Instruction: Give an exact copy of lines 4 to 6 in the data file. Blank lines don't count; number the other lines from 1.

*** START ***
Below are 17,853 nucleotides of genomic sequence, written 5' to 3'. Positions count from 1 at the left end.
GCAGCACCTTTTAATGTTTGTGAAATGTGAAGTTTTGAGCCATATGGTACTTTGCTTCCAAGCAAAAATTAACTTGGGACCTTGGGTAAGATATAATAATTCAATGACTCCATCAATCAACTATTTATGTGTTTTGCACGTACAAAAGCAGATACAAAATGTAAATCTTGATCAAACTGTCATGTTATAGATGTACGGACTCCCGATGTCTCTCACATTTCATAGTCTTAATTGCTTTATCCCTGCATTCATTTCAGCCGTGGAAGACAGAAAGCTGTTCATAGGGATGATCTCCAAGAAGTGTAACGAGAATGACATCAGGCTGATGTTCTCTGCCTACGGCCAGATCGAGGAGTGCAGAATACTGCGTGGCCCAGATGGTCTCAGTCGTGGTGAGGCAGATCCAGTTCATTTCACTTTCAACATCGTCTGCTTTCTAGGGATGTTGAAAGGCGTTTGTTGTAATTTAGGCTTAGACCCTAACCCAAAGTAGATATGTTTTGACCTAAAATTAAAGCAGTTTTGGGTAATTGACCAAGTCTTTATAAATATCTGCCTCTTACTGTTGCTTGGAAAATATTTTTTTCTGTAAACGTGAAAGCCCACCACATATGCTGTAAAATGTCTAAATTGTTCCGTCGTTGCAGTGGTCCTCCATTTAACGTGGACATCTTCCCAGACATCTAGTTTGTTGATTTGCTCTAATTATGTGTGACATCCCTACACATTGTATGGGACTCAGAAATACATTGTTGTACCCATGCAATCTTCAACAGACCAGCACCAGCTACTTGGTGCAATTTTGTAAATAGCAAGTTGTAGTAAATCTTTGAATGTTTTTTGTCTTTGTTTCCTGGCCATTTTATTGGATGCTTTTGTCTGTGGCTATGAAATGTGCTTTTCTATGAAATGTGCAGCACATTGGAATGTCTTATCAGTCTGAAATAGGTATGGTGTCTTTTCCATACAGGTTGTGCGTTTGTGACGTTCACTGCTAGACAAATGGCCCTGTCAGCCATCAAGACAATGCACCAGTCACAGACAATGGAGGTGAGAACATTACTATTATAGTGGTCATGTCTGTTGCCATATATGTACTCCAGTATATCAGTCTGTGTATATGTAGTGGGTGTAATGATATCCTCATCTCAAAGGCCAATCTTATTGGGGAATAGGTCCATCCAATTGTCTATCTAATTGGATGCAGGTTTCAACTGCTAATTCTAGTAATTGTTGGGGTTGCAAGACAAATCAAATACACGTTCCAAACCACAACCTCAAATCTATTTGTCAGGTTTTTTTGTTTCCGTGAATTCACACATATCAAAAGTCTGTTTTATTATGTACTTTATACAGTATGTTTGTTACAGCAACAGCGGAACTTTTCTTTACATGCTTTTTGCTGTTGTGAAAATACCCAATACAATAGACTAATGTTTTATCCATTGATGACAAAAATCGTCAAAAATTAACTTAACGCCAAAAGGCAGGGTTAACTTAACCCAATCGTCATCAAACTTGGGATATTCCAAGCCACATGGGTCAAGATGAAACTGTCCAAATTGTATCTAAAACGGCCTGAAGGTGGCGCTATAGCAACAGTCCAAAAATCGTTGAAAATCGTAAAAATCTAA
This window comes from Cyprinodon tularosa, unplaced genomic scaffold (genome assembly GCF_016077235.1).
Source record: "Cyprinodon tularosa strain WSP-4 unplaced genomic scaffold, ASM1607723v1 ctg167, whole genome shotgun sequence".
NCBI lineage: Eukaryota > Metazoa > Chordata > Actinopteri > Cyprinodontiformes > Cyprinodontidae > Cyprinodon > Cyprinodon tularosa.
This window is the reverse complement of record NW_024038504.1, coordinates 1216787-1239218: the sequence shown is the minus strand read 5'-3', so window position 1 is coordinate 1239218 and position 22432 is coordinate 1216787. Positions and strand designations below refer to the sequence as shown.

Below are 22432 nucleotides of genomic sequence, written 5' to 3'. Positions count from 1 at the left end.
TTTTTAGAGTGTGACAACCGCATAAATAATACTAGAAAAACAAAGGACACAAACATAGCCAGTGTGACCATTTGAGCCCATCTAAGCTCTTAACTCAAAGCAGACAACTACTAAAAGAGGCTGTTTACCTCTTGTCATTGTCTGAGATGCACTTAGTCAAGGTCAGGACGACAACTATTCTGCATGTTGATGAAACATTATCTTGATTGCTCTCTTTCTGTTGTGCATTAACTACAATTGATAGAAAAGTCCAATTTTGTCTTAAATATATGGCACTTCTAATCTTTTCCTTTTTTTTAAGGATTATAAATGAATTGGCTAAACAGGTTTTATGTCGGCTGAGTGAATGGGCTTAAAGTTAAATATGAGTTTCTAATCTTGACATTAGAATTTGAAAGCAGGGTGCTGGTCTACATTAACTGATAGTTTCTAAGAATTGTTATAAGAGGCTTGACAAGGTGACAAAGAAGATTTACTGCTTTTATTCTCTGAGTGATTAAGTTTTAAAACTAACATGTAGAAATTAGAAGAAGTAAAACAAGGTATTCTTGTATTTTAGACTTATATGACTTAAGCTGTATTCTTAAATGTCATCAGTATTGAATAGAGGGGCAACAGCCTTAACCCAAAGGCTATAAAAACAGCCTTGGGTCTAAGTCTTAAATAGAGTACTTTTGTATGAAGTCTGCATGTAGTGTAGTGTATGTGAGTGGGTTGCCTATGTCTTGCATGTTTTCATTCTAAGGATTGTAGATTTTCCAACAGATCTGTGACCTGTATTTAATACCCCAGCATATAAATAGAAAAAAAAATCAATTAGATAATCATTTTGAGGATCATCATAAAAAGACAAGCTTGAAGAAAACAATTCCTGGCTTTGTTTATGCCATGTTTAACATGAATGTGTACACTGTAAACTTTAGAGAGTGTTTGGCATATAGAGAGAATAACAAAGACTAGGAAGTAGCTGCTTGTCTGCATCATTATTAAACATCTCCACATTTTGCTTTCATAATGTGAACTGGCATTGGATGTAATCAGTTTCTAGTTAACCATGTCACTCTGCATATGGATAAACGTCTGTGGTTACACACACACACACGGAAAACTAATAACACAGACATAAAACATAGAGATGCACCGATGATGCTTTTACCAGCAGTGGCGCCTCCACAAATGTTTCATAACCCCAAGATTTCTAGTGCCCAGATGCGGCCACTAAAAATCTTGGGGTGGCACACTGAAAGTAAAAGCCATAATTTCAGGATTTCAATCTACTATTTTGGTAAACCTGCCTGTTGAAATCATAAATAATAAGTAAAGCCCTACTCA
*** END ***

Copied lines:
Source record: "Cyprinodon tularosa strain WSP-4 unplaced genomic scaffold, ASM1607723v1 ctg167, whole genome shotgun sequence".
NCBI lineage: Eukaryota > Metazoa > Chordata > Actinopteri > Cyprinodontiformes > Cyprinodontidae > Cyprinodon > Cyprinodon tularosa.
This window is the reverse complement of record NW_024038504.1, coordinates 1216787-1239218: the sequence shown is the minus strand read 5'-3', so window position 1 is coordinate 1239218 and position 22432 is coordinate 1216787. Positions and strand designations below refer to the sequence as shown.